after stating the above. We are unable to discover any error in the ruling of His Honor, or in the reasons assigned for bis conclusion. The motion to discharge the defendant from custody was in effect a motion to vacate the order of arrest, which is the only means provided by which a defendant under arrest under such circumstances can obtain his deliverance, and that motion, as His Honor correctly held, can only be made before judgment, (C. C. P., § 174.) And the ground of the motion that there was no allegation of fraud in the complaint is untenable. It was not necessary that the complaint should contain any allegation of fraud. When the action is like this, for a simple money demand, the grounds for the arrest may be, and most usually are, set forth in an affidavit by the plaintiff, or any other person, that a sufficient cause of action exists, “ and that the case is one of those mentioned in section one hundred and forty-nine.” C. C. P., § 151. Peebles v. Foote, 83 N. C., 102.
The motion to discharge the defendant from custody, being in effect the same as the motion to vacate the order of arrest, the defendant was concluded from renewing that motion, even if it bad been made before judgment. The decision upon the first motion was made by a court of competent jurisdiction upon a substantial right which was re*4viewable by appeal, but ho appeal was taken, and must therefore govern this case as res adjudicate.
There are many motions incidental to the progress of & cause,, made to facilitate the trial, that may be made from time to time, the rulings upon which are not the subject of appeal; but when a motion is made involving, as in this case, a substantial right and is reviewable by appeal, but not appealed from, the decision must be as conclusive as a final judgment in the action. Sanderson v. Daily, 83 N. C., 67; Mabry v. Henry, 83 N. C., 298.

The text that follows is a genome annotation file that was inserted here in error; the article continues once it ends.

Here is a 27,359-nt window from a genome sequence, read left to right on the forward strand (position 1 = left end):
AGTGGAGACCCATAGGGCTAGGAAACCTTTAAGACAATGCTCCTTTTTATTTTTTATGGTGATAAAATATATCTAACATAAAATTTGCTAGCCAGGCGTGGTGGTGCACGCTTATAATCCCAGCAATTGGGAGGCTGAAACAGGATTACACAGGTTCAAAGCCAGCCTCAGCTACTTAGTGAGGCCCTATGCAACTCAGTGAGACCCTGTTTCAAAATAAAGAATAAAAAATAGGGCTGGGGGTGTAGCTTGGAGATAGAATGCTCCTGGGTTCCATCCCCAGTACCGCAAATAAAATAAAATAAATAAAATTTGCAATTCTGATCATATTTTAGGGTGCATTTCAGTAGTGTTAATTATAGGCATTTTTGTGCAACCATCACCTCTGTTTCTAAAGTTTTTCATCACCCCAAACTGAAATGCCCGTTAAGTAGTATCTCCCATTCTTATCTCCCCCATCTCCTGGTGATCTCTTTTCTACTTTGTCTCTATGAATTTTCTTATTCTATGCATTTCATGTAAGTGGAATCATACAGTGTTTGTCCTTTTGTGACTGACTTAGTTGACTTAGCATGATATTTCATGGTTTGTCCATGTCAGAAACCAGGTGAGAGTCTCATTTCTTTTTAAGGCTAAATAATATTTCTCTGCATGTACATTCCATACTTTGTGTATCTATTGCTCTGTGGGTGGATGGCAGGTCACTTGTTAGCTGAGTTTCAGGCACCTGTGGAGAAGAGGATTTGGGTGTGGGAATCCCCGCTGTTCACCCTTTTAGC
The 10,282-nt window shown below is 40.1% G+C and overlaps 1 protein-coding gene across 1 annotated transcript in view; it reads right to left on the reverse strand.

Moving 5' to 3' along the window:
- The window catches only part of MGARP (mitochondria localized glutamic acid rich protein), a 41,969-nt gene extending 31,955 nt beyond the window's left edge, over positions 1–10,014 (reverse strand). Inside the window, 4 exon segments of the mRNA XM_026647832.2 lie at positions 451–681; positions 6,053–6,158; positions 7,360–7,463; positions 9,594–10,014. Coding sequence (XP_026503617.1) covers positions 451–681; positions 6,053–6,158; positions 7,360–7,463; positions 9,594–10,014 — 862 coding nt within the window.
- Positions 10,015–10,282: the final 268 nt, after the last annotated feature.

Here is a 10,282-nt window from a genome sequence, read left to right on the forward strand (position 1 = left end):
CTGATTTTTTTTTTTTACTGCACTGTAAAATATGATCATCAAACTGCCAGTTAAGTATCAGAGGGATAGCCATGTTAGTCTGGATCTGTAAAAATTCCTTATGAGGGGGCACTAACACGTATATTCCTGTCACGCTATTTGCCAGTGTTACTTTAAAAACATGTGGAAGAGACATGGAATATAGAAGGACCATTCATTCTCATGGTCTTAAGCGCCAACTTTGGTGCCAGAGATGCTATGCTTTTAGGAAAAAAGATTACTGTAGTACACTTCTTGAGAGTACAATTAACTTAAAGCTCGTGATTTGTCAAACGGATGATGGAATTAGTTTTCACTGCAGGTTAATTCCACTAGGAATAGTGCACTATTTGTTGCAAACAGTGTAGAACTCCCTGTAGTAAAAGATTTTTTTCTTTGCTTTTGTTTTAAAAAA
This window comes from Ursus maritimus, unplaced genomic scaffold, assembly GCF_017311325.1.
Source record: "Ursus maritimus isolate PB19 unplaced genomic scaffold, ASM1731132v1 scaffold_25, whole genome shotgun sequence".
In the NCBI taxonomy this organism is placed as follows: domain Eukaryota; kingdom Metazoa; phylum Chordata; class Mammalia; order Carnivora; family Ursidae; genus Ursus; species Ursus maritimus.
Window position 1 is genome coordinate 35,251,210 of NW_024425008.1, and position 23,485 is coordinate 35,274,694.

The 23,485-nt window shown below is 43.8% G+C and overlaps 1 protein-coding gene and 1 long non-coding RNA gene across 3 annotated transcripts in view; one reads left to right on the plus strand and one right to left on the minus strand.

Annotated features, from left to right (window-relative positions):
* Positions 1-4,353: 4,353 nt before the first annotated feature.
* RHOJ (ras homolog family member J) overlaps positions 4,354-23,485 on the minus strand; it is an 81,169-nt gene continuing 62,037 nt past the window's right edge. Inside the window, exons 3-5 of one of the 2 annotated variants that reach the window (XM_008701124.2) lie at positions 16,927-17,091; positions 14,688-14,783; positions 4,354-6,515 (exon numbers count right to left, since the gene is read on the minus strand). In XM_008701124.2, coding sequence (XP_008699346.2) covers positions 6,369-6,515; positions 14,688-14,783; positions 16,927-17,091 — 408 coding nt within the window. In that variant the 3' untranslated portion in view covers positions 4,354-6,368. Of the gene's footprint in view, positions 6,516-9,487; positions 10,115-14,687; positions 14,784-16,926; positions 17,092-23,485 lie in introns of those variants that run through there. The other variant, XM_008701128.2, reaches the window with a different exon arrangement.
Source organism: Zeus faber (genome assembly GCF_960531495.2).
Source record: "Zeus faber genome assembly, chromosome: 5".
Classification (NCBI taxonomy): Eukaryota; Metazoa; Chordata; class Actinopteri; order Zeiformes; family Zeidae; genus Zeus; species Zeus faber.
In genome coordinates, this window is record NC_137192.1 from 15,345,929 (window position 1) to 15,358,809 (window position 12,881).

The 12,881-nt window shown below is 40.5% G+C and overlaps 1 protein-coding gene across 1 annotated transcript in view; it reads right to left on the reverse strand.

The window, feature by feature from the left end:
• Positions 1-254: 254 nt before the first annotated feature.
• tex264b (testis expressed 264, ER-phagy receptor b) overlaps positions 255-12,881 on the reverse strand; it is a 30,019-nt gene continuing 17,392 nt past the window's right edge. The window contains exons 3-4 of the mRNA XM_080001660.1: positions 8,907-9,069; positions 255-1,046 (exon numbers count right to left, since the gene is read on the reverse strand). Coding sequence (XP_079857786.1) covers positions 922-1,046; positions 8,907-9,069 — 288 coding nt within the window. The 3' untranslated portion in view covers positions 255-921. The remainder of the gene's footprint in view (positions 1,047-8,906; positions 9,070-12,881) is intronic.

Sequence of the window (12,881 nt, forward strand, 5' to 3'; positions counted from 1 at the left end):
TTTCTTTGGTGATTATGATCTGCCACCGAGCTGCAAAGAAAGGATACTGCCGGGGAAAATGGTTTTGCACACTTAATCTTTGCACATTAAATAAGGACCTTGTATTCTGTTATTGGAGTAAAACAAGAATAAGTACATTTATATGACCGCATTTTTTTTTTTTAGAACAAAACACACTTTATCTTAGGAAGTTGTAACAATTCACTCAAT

A case in point is State v. Evans, 74 N. C., 324, where a prisoner was-put in jail for larceny, and the jury not being able to agree were discharged. The prisoner’s -counsel thereupon moved for his discharge. The motion was‘refused, and at the next term a similar motion was made and allowed. On the appeal this court said: “So we have the conflicting rulings of two of the judges of the superior courts in the very same casein fact, one judge reverses the lecision of the other judge. Iiow is this unseemly conflict of opinion to be prevented ? -It can only be done by enforcing the rule res adjudícala. See also 2 Taylor on Ev., § 1513., To the same effect are the cases of Wilson v. Lineberger, 82 N. C., 412, and Jones v. Thorne, 80 N. C., 72.
There is ho error. Let this be certified to the superior court of Orange county.
No error. Affirmed.